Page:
A Bright Future for the High Tech Death Market
Death is on our minds, in part because the demographics are moving towards an aging population, and in part because dying is one really expensive process. In a $17 billion dollar a year business, memorializing and burial were among the sacred bastions untouched by technology. But the afterlife has begun.
.RIP is the new TLD (Top Level Domain name) up for approval before ICANN, the committee that doles out TLDs. Whether people scoop it up to memorialize the dead or complain about .RIP-offs remains to be seen, but the name is likely to be there for the taking sometime early next year and created with the idea of a memorial web domain.
In the age of on-line planning for everything, death can’t escape. Control freaks can spell out their wishes on FinalFling, an online safety deposit box where you can lay out your personal plan and make your accomplishments in this life abundantly known. From choosing music to recitations, the site provides a playlist guide for your big day.
The death business has lots of costs that add up quickly. From coffins and urns to acknowledgement notes, from body preparation to hearse rentals, it’s traditionally not been an industry where price shopping is encouraged. Now, sites like eFuneral are offering a shopping list of funeral services along with a place to put out your competitive bid for funeral services. The site caters to funeral planners including families, hospice workers, and the funeral parlor industry itself. Like a dating service, consumers are able to submit requirements, specify a price range, and await a bid. Discount coupons for everything from flowers to coffins await. The service, like many similar online services, is free for consumers with a variety of pricing plans for businesses.
FuneralOne, another online planning service, suggests that 1/4 of all funerals will be planned online in the next 5 years. The site targets funeral homes, offering them services like online tributes, webcasting, social media, online memorial services and more, providing a technology infusion for burial services. Eventbywire offers parlors as well as individuals webcasting and online tributes. Both acknowledge that their businesses are rapidly growing.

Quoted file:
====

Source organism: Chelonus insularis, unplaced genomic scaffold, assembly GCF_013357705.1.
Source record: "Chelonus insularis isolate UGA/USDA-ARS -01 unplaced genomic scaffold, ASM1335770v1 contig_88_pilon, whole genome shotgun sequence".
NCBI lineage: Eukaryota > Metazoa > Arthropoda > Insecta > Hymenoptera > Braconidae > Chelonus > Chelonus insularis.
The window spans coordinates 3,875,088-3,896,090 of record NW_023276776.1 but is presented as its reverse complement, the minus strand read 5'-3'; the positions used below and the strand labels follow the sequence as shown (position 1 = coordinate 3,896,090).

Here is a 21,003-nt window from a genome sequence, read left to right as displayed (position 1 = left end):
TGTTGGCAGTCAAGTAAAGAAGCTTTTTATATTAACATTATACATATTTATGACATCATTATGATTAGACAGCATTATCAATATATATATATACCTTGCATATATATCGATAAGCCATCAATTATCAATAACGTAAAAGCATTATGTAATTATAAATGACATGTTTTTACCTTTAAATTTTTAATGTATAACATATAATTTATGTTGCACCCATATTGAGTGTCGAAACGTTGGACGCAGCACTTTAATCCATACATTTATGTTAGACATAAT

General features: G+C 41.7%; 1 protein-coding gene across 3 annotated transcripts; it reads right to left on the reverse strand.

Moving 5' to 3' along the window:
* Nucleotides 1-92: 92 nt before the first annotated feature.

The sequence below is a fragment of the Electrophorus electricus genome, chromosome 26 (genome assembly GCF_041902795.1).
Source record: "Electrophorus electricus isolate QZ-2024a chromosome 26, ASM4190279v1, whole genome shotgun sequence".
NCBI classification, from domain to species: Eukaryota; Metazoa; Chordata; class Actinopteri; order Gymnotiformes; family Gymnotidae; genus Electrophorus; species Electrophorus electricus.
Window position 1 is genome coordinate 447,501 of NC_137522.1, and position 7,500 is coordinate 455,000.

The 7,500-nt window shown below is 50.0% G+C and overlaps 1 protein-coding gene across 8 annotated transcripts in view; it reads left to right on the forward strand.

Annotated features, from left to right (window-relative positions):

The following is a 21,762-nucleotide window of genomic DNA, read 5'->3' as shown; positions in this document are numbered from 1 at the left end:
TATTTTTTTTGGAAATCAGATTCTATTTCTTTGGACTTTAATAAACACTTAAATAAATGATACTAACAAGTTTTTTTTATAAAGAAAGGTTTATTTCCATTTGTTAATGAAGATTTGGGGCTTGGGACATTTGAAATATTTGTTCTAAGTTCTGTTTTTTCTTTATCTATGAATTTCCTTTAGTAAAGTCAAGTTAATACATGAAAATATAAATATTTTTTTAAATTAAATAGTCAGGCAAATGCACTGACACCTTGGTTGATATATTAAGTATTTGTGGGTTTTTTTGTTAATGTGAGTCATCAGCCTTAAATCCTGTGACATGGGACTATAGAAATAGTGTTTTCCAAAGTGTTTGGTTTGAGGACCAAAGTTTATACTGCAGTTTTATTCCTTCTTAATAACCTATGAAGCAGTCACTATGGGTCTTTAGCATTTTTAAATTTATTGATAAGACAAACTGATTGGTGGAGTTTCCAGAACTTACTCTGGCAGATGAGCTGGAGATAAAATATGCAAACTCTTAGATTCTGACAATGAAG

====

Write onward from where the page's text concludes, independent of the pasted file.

Costco, as many of your might know, now offers a variety of caskets you can order online, though the pricing seems similar to most funeral parlors.
For activists looking for the latest information on funerals, there’s Funerals.org. Did you know that NY is one of the few states that does not let you serve as your own funeral director, and that some states outlaw retail sales of caskets?
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Not only has the funeral gone high tech, so has the aftercare. QR codes etched into headstones are available in England from QR-Memories, and from Philadelphia company Digital Legacys. Snap on the QR code and your smartphone is immediately transported to the loved ones online memorial.
The technology may even add a new dimension to cemetery destination travel. In England, “a future of burials reliant on mobile video and projection” are being tested. The Future Cemetery Project they’re studying “uses an immersive, interactive, multi-media audience experience to engage heritage site cemetery visitors with the UK’s dynamic cultural past.”
We all know that death is in the future. Just over a month ago, we buried my father. In our moment of intense grief and pain, our family had to reckon with the after-death equivalent of shopping at Tiffanys. All told, burying Dad cost us about $15,000, no technology included.
The upside of death tech – price choice, more ways to memorialize, and more ongoing tributes. The downside? Just one more thing to have put on the to-do list.